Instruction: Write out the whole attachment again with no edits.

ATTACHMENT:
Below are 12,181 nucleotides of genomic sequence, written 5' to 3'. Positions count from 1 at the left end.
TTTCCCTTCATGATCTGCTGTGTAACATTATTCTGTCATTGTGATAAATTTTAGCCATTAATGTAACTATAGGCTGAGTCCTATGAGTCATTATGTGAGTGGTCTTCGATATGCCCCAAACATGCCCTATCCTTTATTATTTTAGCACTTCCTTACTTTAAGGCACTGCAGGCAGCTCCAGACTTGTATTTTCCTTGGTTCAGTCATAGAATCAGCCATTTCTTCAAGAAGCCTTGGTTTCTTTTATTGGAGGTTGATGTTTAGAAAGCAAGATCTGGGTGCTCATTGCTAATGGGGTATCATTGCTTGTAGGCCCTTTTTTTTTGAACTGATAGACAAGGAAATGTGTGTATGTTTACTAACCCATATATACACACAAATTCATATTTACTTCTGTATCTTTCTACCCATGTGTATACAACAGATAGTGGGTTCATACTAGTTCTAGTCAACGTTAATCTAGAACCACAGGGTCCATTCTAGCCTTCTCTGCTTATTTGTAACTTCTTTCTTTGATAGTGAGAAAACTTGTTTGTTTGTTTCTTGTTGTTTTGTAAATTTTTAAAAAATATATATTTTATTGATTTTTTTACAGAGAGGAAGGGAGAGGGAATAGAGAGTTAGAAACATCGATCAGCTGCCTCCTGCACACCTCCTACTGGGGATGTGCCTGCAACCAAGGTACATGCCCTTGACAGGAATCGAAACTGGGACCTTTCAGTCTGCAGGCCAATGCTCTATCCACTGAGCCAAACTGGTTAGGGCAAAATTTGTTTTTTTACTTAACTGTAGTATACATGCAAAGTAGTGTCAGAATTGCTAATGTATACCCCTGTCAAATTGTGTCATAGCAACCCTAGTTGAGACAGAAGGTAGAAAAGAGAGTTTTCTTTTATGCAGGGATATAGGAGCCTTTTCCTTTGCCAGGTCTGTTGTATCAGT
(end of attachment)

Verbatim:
Below are 12,181 nucleotides of genomic sequence, written 5' to 3'. Positions count from 1 at the left end.
TTTCCCTTCATGATCTGCTGTGTAACATTATTCTGTCATTGTGATAAATTTTAGCCATTAATGTAACTATAGGCTGAGTCCTATGAGTCATTATGTGAGTGGTCTTCGATATGCCCCAAACATGCCCTATCCTTTATTATTTTAGCACTTCCTTACTTTAAGGCACTGCAGGCAGCTCCAGACTTGTATTTTCCTTGGTTCAGTCATAGAATCAGCCATTTCTTCAAGAAGCCTTGGTTTCTTTTATTGGAGGTTGATGTTTAGAAAGCAAGATCTGGGTGCTCATTGCTAATGGGGTATCATTGCTTGTAGGCCCTTTTTTTTTGAACTGATAGACAAGGAAATGTGTGTATGTTTACTAACCCATATATACACACAAATTCATATTTACTTCTGTATCTTTCTACCCATGTGTATACAACAGATAGTGGGTTCATACTAGTTCTAGTCAACGTTAATCTAGAACCACAGGGTCCATTCTAGCCTTCTCTGCTTATTTGTAACTTCTTTCTTTGATAGTGAGAAAACTTGTTTGTTTGTTTCTTGTTGTTTTGTAAATTTTTAAAAAATATATATTTTATTGATTTTTTTACAGAGAGGAAGGGAGAGGGAATAGAGAGTTAGAAACATCGATCAGCTGCCTCCTGCACACCTCCTACTGGGGATGTGCCTGCAACCAAGGTACATGCCCTTGACAGGAATCGAAACTGGGACCTTTCAGTCTGCAGGCCAATGCTCTATCCACTGAGCCAAACTGGTTAGGGCAAAATTTGTTTTTTTACTTAACTGTAGTATACATGCAAAGTAGTGTCAGAATTGCTAATGTATACCCCTGTCAAATTGTGTCATAGCAACCCTAGTTGAGACAGAAGGTAGAAAAGAGAGTTTTCTTTTATGCAGGGATATAGGAGCCTTTTCCTTTGCCAGGTCTGTTGTATCAGT